I try to promote the theme in my gigs – especially where there is a younger audience. I played the New Forest Fairy Festival for the second time this year and it was the most beautiful and magical experience I’ve ever had. I’ve also had reactions from adults in pub gig settings saying my performance took them to a “dream land” (which I loved). That kind of reaction is definitely what I am going for in terms of my music and image.

Looking back at your last E.P. (Into My Heart) and the reception it garnered: are you amazed by how many people connected with it and were touched by the music?

I find it surreal and so heartwarming that people connect with my music and enjoy it!

I write from the heart and absolutely adore what I do: so for people to share that love and enjoyment with me means everything. I hope my new music will create even more love and excitement with existing fans as well as new ones!

Your songs (on that E.P.) tackled stigma around mental health and laid your soul out – very personal and revealing at times. Do you think that honesty and openness is something missing in modern music? Was it quite challenging writing songs so emotional?

I never find it difficult writing honest, deep, and emotional lyrics because I am a very open person and I like to share what I go through. I like to share because I find it therapeutic getting my feelings out into the open and I like to let other sufferers know they are never alone. Writing my own songs and performing them is my therapy. I hope other people can relate and know that hard times can creatively manifest into something beautiful and successful.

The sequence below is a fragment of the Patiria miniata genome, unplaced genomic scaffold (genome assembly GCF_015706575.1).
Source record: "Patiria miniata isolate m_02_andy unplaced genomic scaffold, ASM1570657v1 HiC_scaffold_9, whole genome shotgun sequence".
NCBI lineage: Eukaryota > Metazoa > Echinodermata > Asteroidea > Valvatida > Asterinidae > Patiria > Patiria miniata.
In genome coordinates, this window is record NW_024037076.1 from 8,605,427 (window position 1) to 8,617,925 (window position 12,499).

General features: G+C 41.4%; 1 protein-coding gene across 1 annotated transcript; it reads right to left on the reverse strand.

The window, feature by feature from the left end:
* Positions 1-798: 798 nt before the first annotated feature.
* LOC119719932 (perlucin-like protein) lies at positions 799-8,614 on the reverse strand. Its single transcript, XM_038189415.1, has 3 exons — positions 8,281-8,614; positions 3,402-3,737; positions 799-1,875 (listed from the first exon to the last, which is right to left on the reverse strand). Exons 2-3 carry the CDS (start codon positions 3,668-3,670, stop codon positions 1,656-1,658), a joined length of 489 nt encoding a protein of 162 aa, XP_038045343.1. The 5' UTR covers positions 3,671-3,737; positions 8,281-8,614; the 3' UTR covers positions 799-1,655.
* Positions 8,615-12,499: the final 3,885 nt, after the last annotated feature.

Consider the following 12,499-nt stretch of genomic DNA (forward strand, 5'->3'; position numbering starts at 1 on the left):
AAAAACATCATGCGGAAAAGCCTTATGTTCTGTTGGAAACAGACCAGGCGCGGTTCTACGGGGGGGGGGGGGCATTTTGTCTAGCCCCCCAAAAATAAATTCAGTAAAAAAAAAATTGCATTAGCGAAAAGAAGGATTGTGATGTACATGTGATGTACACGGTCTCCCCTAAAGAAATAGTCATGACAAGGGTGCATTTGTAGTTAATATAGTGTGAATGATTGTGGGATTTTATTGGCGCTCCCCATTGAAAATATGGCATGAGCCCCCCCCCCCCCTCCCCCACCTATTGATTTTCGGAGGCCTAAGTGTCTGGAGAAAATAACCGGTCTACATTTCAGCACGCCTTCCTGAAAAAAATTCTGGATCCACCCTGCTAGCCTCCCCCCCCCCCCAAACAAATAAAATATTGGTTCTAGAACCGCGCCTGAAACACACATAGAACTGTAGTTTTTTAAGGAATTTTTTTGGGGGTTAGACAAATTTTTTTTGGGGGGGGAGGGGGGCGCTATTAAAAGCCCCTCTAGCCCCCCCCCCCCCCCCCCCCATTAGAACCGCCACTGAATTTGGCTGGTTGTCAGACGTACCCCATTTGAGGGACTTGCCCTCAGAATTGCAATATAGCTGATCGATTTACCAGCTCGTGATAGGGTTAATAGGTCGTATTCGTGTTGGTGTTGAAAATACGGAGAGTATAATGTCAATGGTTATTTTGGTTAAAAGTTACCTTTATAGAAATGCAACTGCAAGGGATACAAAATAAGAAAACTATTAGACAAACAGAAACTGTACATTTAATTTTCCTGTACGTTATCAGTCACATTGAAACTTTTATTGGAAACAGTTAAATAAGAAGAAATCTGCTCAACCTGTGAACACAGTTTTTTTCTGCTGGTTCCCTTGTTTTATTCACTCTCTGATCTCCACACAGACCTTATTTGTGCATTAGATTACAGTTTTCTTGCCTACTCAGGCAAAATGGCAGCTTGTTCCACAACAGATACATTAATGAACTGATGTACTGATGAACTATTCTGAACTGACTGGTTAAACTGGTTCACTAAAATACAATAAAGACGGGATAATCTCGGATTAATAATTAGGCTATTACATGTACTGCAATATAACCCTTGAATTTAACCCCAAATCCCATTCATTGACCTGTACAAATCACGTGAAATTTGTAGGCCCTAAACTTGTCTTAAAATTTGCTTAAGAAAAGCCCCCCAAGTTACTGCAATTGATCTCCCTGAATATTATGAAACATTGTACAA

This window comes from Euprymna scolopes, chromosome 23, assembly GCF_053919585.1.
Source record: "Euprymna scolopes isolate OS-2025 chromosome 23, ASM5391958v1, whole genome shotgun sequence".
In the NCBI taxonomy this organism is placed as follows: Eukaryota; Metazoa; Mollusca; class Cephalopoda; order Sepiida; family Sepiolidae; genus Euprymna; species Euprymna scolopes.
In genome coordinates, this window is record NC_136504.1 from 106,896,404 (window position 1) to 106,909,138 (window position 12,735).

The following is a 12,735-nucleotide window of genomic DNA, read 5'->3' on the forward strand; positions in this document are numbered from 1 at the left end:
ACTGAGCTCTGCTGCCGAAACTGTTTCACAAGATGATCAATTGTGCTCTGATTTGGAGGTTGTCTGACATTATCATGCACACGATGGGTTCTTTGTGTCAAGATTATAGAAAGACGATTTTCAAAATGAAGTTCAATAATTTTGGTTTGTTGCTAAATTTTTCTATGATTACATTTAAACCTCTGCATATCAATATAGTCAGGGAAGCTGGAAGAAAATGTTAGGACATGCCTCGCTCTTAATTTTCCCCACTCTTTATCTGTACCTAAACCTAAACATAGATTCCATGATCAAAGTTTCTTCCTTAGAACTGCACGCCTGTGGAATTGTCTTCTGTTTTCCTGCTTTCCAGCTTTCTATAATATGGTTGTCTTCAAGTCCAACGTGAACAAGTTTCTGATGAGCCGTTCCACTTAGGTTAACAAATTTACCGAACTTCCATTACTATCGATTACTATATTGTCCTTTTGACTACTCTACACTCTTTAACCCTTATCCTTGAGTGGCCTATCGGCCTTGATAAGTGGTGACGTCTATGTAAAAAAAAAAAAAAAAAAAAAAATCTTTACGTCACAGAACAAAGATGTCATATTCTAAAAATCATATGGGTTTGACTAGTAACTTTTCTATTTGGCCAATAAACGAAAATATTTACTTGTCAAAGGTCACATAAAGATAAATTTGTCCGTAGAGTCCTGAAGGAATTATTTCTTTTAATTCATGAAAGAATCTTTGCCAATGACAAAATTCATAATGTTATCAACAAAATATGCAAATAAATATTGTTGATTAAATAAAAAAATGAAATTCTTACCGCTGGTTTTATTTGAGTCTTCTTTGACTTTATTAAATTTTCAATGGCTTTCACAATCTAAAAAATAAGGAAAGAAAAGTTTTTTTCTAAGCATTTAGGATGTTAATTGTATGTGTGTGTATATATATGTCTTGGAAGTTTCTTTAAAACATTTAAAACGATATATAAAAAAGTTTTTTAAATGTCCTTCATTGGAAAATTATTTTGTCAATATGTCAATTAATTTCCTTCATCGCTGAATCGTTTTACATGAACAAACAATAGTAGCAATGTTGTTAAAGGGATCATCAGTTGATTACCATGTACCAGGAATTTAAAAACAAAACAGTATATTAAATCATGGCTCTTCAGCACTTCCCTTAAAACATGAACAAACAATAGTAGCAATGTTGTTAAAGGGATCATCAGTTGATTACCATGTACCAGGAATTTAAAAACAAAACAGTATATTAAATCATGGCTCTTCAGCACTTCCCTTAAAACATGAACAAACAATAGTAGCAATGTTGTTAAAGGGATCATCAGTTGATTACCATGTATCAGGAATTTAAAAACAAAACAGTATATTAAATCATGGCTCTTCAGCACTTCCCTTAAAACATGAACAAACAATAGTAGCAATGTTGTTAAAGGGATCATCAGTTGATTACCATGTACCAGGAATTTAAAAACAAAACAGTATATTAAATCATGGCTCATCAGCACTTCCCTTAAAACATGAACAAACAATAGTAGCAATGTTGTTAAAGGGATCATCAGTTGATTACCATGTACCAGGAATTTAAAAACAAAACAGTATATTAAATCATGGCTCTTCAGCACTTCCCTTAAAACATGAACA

I am definitely disappointed by some modern music – especially chart music. The lyrics are very meaningless: not well thought-out and mainly aimed at clubs. This is fine and it’s nice – that some people can get enjoyment from it. However, I feel that real music is meaningful and comes from the heart. Repeating the word ‘work’ doesn’t show someone pouring their heart and soul into the music they are creating – and that’s a shame.

Mental health and psychological illnesses are areas that are not addressed a lot in society, let alone music. What is your view on this and do you feel more needs to be done by the Government to tackle the problem?

It’s so sad and heartbreaking that so many people can’t even recognise that mental illnesses are a very real and serious thing. It pains me that there is hardly any recognition or help for sufferers.

I have waited nine months to get therapy for my borderline personally disorder – which I personally feel is disgusting. Someone suffering from an illness such as cancer would never be left untreated for that long. I wish there were more charities and activities to support mental illnesses such as sponsored runs and bake sales, etc. I hope to be an inspiring figure that will change this horrendous stigma against mental illnesses and actually start making positive movements – in order to help the enormous amount of sufferers around the world.


Which song from Into My Heart means the most to you and is most personal?